Nothing is permanent in this world, especially technology. This past year, as we saw some wonderful innovations that kept us connected to the outside world, we also lost a number of products and services from the past. Some of them had been on their deathbeds for quite some time, others slipped to sudden deaths shocking many. The discontinuation of a product, or service shouldn’t be seen as a complete failure, but it highlights the market forces at play. In a year that had its low and high points, we look at the tech that we lost in 2021.
LG brought in many firsts in the smartphone market, but called its quits earlier this year. A lot of this has to do with the confusing business strategy the Korean company followed for many years. But it also puts focus on the lack of acceptance of new ideas at the industry level. The South Korean behemoth introduced many smartphone models including the LG Wing but it never got the acknowledgment which it deserved. Some believe LG’s efforts came a little late and by the time it had innovative products to show, it was too late. LG was, in fact, the world’s third-largest smartphone maker in 2013 but in recent years it had struggled to compete with the likes of Apple and Samsung at the premium end of the smartphone market. The exit of LG from the smartphone market is a loss not only to the industry but also to the creative ideas and passion for products that are slightly edgy.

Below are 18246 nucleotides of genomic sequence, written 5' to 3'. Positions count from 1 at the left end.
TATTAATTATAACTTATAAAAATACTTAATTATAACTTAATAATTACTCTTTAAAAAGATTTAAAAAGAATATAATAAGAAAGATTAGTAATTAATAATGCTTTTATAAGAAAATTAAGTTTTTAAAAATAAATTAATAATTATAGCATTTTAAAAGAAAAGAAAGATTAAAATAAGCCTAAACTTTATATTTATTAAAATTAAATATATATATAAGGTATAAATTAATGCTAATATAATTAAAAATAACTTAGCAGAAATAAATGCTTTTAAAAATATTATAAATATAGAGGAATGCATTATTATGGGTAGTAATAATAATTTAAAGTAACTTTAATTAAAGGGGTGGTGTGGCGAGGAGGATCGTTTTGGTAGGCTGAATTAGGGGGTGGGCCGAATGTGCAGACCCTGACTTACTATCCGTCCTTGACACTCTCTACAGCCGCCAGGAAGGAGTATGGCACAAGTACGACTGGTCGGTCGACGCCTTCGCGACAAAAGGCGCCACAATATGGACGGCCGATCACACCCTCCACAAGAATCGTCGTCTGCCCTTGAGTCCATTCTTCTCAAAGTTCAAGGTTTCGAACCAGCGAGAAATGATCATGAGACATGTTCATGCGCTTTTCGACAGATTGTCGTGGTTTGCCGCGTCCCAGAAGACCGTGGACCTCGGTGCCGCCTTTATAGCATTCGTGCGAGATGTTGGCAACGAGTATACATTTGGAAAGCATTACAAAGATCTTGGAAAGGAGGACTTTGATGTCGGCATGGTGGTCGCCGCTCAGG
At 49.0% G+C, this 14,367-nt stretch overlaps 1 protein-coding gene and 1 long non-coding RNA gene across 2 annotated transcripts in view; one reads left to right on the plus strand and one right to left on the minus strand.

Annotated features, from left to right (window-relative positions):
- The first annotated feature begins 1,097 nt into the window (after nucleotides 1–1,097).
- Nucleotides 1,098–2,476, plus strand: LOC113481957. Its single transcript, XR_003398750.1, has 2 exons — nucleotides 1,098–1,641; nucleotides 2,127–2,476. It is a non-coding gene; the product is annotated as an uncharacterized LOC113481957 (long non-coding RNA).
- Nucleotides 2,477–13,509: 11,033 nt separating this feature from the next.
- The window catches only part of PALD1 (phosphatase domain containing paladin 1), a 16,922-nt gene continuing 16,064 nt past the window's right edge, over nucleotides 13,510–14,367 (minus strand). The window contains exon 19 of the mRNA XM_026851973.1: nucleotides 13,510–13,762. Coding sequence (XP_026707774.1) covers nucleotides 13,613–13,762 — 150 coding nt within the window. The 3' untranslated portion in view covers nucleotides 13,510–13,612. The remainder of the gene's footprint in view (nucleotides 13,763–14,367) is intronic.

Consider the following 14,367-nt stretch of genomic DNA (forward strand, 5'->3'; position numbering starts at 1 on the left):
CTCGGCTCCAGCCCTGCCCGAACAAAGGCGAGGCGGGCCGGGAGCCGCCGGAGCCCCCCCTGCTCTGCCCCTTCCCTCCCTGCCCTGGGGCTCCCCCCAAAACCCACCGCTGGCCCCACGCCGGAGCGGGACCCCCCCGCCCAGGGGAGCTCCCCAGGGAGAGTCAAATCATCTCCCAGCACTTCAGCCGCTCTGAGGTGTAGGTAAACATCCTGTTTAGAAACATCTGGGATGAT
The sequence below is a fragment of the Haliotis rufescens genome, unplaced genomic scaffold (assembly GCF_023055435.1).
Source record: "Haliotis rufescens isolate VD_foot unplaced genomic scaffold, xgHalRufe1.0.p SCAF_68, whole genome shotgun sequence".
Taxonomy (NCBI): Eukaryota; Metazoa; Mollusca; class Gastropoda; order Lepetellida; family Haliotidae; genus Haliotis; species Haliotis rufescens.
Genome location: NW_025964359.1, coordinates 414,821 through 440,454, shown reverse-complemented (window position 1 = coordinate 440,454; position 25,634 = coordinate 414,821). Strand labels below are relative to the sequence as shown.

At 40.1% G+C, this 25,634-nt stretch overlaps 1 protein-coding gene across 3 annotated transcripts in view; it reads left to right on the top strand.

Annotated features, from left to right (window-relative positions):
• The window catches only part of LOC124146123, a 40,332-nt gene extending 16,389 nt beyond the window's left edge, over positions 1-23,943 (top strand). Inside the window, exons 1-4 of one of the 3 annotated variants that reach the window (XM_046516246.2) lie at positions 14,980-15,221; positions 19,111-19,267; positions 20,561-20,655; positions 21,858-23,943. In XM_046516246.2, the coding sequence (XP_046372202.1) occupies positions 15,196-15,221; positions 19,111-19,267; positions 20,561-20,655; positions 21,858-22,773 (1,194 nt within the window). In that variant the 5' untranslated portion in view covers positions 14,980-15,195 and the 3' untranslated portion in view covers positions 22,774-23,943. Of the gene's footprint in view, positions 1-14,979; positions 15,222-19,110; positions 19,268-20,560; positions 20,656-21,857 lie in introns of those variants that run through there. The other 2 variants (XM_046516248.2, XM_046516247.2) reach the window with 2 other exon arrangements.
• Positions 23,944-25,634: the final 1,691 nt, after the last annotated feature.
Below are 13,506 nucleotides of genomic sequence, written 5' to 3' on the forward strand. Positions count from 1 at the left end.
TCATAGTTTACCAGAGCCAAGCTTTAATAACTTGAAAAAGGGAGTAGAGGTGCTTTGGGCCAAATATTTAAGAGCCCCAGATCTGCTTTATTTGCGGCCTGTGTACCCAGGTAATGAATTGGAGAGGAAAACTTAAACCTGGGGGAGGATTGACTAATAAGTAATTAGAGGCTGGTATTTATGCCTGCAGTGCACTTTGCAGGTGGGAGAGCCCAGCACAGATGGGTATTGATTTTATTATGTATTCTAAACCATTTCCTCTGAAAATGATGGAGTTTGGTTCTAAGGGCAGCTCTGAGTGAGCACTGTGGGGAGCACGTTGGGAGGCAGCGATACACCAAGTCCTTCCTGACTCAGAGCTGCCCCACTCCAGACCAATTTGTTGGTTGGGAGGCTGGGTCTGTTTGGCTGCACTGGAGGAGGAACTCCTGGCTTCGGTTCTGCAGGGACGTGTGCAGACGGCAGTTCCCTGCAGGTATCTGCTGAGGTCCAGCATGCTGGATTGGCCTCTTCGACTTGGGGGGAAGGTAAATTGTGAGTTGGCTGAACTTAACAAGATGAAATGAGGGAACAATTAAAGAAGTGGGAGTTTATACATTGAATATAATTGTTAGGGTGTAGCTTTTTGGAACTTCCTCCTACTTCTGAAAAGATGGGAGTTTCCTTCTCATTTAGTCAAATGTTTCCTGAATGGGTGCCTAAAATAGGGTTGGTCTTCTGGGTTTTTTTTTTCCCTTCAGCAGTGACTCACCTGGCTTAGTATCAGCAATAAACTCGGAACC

Although it didn’t come as a shock to tech insiders, Apple killing the original HomePod was always on the cards. The HomePod might not have been a failure, but it wasn’t a smash hit either. The problem with HomePod was not its steep price, but its positioning. The HomePod is a great speaker and it sounds wonderful but it’s not as smart as competitive products from Amazon and Google. The HomePod may have gone, but the HomePod mini exists and it’s a great little speaker. Siri still needs a bit of work, but is that enough for Apple to make a strong comeback in the smart speaker segment? Only time will tell.